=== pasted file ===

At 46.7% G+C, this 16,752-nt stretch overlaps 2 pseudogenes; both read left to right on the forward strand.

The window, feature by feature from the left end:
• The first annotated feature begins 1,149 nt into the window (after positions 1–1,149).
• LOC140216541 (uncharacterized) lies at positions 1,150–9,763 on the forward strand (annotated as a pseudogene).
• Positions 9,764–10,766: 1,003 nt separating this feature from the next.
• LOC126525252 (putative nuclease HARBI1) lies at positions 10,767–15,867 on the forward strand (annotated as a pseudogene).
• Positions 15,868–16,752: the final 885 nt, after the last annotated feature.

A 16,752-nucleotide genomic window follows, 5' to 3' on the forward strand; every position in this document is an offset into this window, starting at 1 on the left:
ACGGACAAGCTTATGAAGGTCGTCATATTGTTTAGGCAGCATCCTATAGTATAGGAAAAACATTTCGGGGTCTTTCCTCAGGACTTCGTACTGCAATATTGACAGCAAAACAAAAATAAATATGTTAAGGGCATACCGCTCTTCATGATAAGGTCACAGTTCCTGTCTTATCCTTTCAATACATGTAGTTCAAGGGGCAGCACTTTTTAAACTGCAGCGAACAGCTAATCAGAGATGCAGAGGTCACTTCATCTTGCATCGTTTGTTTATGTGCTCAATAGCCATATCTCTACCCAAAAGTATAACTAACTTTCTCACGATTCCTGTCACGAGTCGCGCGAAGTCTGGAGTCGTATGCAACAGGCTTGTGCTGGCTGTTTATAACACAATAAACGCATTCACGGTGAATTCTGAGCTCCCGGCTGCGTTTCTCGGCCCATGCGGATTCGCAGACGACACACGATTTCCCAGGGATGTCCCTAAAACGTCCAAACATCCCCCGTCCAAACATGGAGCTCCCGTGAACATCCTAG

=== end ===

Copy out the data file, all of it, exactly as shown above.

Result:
At 46.7% G+C, this 16,752-nt stretch overlaps 2 pseudogenes; both read left to right on the forward strand.

The window, feature by feature from the left end:
• The first annotated feature begins 1,149 nt into the window (after positions 1–1,149).
• LOC140216541 (uncharacterized) lies at positions 1,150–9,763 on the forward strand (annotated as a pseudogene).
• Positions 9,764–10,766: 1,003 nt separating this feature from the next.
• LOC126525252 (putative nuclease HARBI1) lies at positions 10,767–15,867 on the forward strand (annotated as a pseudogene).
• Positions 15,868–16,752: the final 885 nt, after the last annotated feature.

A 16,752-nucleotide genomic window follows, 5' to 3' on the forward strand; every position in this document is an offset into this window, starting at 1 on the left:
ACGGACAAGCTTATGAAGGTCGTCATATTGTTTAGGCAGCATCCTATAGTATAGGAAAAACATTTCGGGGTCTTTCCTCAGGACTTCGTACTGCAATATTGACAGCAAAACAAAAATAAATATGTTAAGGGCATACCGCTCTTCATGATAAGGTCACAGTTCCTGTCTTATCCTTTCAATACATGTAGTTCAAGGGGCAGCACTTTTTAAACTGCAGCGAACAGCTAATCAGAGATGCAGAGGTCACTTCATCTTGCATCGTTTGTTTATGTGCTCAATAGCCATATCTCTACCCAAAAGTATAACTAACTTTCTCACGATTCCTGTCACGAGTCGCGCGAAGTCTGGAGTCGTATGCAACAGGCTTGTGCTGGCTGTTTATAACACAATAAACGCATTCACGGTGAATTCTGAGCTCCCGGCTGCGTTTCTCGGCCCATGCGGATTCGCAGACGACACACGATTTCCCAGGGATGTCCCTAAAACGTCCAAACATCCCCCGTCCAAACATGGAGCTCCCGTGAACATCCTAG